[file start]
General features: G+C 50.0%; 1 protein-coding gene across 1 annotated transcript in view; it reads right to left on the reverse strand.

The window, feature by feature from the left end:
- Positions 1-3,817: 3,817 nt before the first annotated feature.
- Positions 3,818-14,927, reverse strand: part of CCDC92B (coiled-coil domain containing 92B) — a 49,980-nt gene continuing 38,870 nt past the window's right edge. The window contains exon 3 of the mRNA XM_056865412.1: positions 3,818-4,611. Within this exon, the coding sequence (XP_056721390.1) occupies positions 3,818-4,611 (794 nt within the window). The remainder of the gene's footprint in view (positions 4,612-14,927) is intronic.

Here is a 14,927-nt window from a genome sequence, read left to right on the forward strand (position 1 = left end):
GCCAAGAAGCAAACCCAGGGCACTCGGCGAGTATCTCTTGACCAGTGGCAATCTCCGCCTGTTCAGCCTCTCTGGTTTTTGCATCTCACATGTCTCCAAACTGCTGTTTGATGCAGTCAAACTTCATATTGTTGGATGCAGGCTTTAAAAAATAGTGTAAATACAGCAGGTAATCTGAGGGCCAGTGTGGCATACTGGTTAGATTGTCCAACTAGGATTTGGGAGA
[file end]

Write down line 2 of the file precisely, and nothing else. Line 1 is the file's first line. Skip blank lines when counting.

The window, feature by feature from the left end: